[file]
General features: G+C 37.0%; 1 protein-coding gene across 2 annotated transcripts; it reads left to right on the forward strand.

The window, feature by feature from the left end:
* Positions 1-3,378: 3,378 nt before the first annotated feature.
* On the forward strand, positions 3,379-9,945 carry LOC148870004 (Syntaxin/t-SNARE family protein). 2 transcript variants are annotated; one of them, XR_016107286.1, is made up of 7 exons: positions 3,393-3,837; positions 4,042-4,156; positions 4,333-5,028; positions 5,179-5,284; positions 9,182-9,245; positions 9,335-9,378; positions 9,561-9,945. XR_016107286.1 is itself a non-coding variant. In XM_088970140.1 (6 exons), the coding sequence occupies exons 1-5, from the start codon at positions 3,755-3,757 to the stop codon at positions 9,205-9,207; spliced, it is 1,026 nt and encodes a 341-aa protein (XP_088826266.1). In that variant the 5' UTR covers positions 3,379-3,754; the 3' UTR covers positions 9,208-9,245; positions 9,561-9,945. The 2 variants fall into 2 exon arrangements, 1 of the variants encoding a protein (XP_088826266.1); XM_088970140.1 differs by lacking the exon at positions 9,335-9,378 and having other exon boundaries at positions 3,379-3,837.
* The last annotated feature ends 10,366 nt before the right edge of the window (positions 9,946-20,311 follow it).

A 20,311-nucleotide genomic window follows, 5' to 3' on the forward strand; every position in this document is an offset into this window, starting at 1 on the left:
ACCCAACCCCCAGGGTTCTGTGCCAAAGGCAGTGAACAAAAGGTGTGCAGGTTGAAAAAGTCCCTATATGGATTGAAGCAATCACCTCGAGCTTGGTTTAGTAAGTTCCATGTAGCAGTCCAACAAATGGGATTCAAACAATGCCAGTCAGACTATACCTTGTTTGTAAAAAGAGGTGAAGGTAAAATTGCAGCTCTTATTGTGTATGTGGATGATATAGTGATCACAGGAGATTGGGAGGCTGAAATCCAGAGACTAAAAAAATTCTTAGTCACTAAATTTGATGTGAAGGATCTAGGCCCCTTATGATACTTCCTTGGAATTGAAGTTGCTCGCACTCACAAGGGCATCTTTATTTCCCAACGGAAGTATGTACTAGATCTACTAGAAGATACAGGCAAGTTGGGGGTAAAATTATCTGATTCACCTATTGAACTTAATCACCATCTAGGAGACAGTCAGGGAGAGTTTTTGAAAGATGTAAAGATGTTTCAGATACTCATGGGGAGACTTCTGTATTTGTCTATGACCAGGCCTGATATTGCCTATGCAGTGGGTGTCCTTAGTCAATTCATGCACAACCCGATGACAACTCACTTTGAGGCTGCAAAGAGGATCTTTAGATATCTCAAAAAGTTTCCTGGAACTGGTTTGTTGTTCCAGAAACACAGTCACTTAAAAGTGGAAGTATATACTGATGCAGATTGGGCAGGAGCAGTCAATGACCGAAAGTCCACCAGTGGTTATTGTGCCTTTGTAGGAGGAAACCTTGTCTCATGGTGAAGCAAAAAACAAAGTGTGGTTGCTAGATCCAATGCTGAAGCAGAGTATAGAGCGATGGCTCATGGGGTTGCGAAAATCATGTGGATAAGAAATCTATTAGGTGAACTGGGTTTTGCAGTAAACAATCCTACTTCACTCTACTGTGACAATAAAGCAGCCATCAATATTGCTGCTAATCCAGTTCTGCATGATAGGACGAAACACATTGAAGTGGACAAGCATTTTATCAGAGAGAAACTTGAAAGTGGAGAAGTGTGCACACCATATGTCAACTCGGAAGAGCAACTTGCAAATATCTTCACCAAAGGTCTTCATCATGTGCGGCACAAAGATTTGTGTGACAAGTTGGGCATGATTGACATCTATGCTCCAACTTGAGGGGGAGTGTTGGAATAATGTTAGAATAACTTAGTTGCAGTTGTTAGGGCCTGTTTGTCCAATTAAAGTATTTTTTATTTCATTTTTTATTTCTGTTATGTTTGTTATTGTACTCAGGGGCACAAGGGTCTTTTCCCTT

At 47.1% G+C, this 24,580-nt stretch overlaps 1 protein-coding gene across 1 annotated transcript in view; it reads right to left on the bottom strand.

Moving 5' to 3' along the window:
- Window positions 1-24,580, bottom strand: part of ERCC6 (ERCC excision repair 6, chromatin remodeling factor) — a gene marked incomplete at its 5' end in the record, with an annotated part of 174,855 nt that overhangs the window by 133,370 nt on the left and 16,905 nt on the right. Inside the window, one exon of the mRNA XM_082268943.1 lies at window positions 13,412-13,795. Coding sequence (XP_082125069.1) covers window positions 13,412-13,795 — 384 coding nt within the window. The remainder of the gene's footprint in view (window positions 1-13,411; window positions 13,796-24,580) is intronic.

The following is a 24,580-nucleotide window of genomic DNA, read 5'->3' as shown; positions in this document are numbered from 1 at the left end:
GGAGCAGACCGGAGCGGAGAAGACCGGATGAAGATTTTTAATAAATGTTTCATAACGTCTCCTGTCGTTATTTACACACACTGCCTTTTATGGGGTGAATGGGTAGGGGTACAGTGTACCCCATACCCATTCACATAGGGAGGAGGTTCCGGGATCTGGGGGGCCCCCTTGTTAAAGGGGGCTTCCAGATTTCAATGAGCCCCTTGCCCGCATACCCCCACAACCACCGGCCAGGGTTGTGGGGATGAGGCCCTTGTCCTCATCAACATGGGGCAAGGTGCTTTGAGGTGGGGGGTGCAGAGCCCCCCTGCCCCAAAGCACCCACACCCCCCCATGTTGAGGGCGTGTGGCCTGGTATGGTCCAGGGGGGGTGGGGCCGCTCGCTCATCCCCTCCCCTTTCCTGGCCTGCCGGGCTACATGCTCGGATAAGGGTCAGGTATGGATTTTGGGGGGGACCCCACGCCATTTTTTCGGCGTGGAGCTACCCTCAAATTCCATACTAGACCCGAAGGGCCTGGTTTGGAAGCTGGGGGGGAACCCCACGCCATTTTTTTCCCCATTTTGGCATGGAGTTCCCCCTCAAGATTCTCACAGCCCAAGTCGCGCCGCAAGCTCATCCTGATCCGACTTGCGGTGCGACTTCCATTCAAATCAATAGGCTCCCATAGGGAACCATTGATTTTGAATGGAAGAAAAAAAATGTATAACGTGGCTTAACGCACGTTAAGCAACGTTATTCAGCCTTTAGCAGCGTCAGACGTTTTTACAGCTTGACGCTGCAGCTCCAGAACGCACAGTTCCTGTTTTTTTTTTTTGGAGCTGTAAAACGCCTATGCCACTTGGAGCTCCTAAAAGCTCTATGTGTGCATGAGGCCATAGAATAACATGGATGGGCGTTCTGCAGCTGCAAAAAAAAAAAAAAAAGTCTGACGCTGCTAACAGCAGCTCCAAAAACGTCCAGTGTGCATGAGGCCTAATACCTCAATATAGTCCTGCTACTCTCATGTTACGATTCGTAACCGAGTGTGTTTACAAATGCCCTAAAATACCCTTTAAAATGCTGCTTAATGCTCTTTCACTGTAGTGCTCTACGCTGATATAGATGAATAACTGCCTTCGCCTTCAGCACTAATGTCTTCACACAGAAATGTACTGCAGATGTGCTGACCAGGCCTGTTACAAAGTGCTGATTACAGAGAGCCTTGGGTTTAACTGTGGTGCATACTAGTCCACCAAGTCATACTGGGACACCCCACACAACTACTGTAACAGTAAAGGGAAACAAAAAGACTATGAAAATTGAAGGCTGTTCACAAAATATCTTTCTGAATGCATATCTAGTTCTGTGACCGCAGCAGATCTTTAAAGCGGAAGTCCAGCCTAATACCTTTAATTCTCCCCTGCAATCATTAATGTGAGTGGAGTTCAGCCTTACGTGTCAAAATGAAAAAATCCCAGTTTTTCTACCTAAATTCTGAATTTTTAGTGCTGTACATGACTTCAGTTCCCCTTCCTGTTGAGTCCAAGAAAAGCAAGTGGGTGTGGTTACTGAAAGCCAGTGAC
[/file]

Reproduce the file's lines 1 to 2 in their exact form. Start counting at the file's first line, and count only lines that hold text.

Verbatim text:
General features: G+C 37.0%; 1 protein-coding gene across 2 annotated transcripts; it reads left to right on the forward strand.

The window, feature by feature from the left end: